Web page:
(j) said bottom having an upward air flow source;
(k) said middle of the flight space having upward flowing air flow originating from the upward air flow source;
(l) said flight space having visible laser light beams;
(m) said laser light beams projecting laser light beams across the flight space, marking and dividing the flight space into three dimensional subspaces;
(n) said flight space being occupied by at least one radio controlled model aircraft in flight;
(o) said radio controlled model aircraft in the flight space being controlled by radio transmitted from the non-flight space; and
(p) said transparent barrier permitting observation of said model aircraft from said non-flight space.
12. The device of claim 1, wherein the upward air flow source comprises:
(a) means for generating air flow;
(b) means for spreading and releasing the air flow in close proximity to the bottom of the flight space;
(c) means for ducting said air flow from the means for generating air flow to the means for spreading and releasing; and
(d) ventilation means for ventilating the air flow at the top of the flight space.
13. The device of claim 12 wherein the means for spreading and releasing air flow comprises:
(a) a plurality of air flow deflecting vanes mounted inside the flight space in close proximity to the bottom of the flight space;
(b) wherein the mounting of said vanes is staggered at various heights above the bottom of the flight space to simulate a cliff surface;
(c) the air flow generating means releasing air flow horizontally, directed at the vanes; and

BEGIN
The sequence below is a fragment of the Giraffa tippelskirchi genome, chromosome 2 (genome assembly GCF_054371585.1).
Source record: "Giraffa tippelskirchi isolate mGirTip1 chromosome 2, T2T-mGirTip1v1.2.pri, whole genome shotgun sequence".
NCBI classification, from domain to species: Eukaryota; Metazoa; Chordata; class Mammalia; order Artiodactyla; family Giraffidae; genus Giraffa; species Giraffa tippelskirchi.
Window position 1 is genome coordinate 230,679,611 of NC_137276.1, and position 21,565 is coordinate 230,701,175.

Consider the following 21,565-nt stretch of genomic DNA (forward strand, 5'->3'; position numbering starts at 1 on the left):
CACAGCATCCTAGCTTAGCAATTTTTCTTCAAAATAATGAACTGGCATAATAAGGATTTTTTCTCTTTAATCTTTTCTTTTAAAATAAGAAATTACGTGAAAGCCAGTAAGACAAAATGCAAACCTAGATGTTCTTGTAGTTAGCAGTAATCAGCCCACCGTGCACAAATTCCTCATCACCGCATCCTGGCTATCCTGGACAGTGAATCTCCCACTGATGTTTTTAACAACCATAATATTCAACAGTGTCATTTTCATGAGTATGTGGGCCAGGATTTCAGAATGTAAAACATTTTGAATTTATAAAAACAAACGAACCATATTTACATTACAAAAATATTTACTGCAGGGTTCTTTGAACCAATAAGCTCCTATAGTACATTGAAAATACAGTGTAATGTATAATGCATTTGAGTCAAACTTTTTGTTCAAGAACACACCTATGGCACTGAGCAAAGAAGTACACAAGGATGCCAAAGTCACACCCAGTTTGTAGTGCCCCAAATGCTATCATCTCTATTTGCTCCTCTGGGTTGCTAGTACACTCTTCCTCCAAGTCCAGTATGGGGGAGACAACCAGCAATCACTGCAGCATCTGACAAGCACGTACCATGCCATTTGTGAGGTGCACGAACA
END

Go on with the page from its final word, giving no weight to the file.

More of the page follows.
(d) said air flow being deflected from the vanes in the vertical direction towards the top of the flight space.
14. The device of claim 11, wherein the flight space further comprises:
(a) an air flow free volume located in close proximity to the bottom of the flight space, the air flow free volume not having upward airflow; and
(b) said air flow free volume having a flat surface and being sufficiently large to allow for landing of the model aircraft.
15. The device of claim 11:
(a) wherein the visible laser light beams project in a vertical plane across the flight space and beams project in a horizontal plane across the flight space; and
(b) wherein each of the plurality of laser light beam sources have a corresponding photocell detector mounted opposite from each light beam source in the flight space, wherein the photocell is located in the path of the beam projected from each laser light beam source;
(c) wherein each photocell detector senses the interruption of each corresponding laser light beam and generates an alarm indicating the interruption of the light beams.
16. The device of claim 11, wherein:
(a) multiple clusters of said visible laser light beam sources are mounted in close proximity to the top of the flight space;
(b) said multiple clusters throwing multiple columns of parallel light beams directed vertically downward towards the bottom;
(c) said multiple light clusters spaced inside the flight space to resemble pylons in space for the purpose of air races in the said flight space.
17. The device of claim 16 wherein the:
(a) multiple clusters of visible laser light beam sources are mounted in close proximity to the sides of the flight space, each source projecting a horizontal beam across the flight space.
18. A device useful for providing a controlled environment for remotely controlled aircraft such as airplanes, the device comprising:
(a) a substantially enclosed flight space, wherein the flight space is sufficiently large to allow for controlled flight of a remotely controlled aircraft;
(b) means for creating upward air flow in the flight space, wherein the means for creating the upward air flow is sufficient to keep an aircraft airborne, the means for creating the upward air flow in the flight space comprises air flow spreading means located in close proximity to a bottom of the flight space for distributing and controlling air flow in the flight space and ducting means for transferring the air in fluid communication from the means for generating air flow to the spreading means;